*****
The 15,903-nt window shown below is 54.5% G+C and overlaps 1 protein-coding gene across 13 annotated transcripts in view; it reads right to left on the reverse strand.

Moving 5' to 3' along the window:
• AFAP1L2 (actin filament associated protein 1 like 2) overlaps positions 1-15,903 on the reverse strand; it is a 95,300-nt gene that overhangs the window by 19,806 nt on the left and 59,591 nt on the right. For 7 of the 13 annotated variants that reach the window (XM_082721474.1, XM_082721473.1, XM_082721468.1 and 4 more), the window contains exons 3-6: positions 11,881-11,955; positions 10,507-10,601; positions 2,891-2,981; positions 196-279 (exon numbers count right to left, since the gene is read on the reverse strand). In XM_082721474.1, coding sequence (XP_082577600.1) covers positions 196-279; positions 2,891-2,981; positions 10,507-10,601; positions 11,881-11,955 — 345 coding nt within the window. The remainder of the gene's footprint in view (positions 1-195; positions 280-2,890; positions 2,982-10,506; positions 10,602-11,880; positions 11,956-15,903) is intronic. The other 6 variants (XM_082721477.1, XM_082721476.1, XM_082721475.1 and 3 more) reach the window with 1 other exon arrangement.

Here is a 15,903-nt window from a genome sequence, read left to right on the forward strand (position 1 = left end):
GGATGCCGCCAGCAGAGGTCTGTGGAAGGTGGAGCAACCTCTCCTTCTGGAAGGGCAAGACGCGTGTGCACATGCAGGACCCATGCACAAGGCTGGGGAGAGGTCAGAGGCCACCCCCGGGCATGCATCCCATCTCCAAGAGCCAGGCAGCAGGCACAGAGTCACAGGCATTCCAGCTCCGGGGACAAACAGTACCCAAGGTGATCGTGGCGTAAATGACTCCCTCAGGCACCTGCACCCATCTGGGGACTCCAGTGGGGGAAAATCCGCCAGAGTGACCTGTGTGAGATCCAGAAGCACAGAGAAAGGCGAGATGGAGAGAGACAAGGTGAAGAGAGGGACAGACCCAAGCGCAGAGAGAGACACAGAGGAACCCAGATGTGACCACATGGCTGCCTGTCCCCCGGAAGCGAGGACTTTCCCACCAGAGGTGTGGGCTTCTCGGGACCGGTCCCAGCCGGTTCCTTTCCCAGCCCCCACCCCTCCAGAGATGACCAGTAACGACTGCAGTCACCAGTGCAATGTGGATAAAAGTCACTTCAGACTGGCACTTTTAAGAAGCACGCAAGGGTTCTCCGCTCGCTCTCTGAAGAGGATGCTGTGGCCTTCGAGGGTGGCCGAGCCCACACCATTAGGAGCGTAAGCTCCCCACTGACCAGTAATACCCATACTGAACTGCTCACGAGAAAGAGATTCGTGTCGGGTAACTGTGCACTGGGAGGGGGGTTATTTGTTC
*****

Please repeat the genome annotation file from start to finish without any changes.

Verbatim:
The 15,903-nt window shown below is 54.5% G+C and overlaps 1 protein-coding gene across 13 annotated transcripts in view; it reads right to left on the reverse strand.

Moving 5' to 3' along the window:
• AFAP1L2 (actin filament associated protein 1 like 2) overlaps positions 1-15,903 on the reverse strand; it is a 95,300-nt gene that overhangs the window by 19,806 nt on the left and 59,591 nt on the right. For 7 of the 13 annotated variants that reach the window (XM_082721474.1, XM_082721473.1, XM_082721468.1 and 4 more), the window contains exons 3-6: positions 11,881-11,955; positions 10,507-10,601; positions 2,891-2,981; positions 196-279 (exon numbers count right to left, since the gene is read on the reverse strand). In XM_082721474.1, coding sequence (XP_082577600.1) covers positions 196-279; positions 2,891-2,981; positions 10,507-10,601; positions 11,881-11,955 — 345 coding nt within the window. The remainder of the gene's footprint in view (positions 1-195; positions 280-2,890; positions 2,982-10,506; positions 10,602-11,880; positions 11,956-15,903) is intronic. The other 6 variants (XM_082721477.1, XM_082721476.1, XM_082721475.1 and 3 more) reach the window with 1 other exon arrangement.

Here is a 15,903-nt window from a genome sequence, read left to right on the forward strand (position 1 = left end):
GGATGCCGCCAGCAGAGGTCTGTGGAAGGTGGAGCAACCTCTCCTTCTGGAAGGGCAAGACGCGTGTGCACATGCAGGACCCATGCACAAGGCTGGGGAGAGGTCAGAGGCCACCCCCGGGCATGCATCCCATCTCCAAGAGCCAGGCAGCAGGCACAGAGTCACAGGCATTCCAGCTCCGGGGACAAACAGTACCCAAGGTGATCGTGGCGTAAATGACTCCCTCAGGCACCTGCACCCATCTGGGGACTCCAGTGGGGGAAAATCCGCCAGAGTGACCTGTGTGAGATCCAGAAGCACAGAGAAAGGCGAGATGGAGAGAGACAAGGTGAAGAGAGGGACAGACCCAAGCGCAGAGAGAGACACAGAGGAACCCAGATGTGACCACATGGCTGCCTGTCCCCCGGAAGCGAGGACTTTCCCACCAGAGGTGTGGGCTTCTCGGGACCGGTCCCAGCCGGTTCCTTTCCCAGCCCCCACCCCTCCAGAGATGACCAGTAACGACTGCAGTCACCAGTGCAATGTGGATAAAAGTCACTTCAGACTGGCACTTTTAAGAAGCACGCAAGGGTTCTCCGCTCGCTCTCTGAAGAGGATGCTGTGGCCTTCGAGGGTGGCCGAGCCCACACCATTAGGAGCGTAAGCTCCCCACTGACCAGTAATACCCATACTGAACTGCTCACGAGAAAGAGATTCGTGTCGGGTAACTGTGCACTGGGAGGGGGGTTATTTGTTC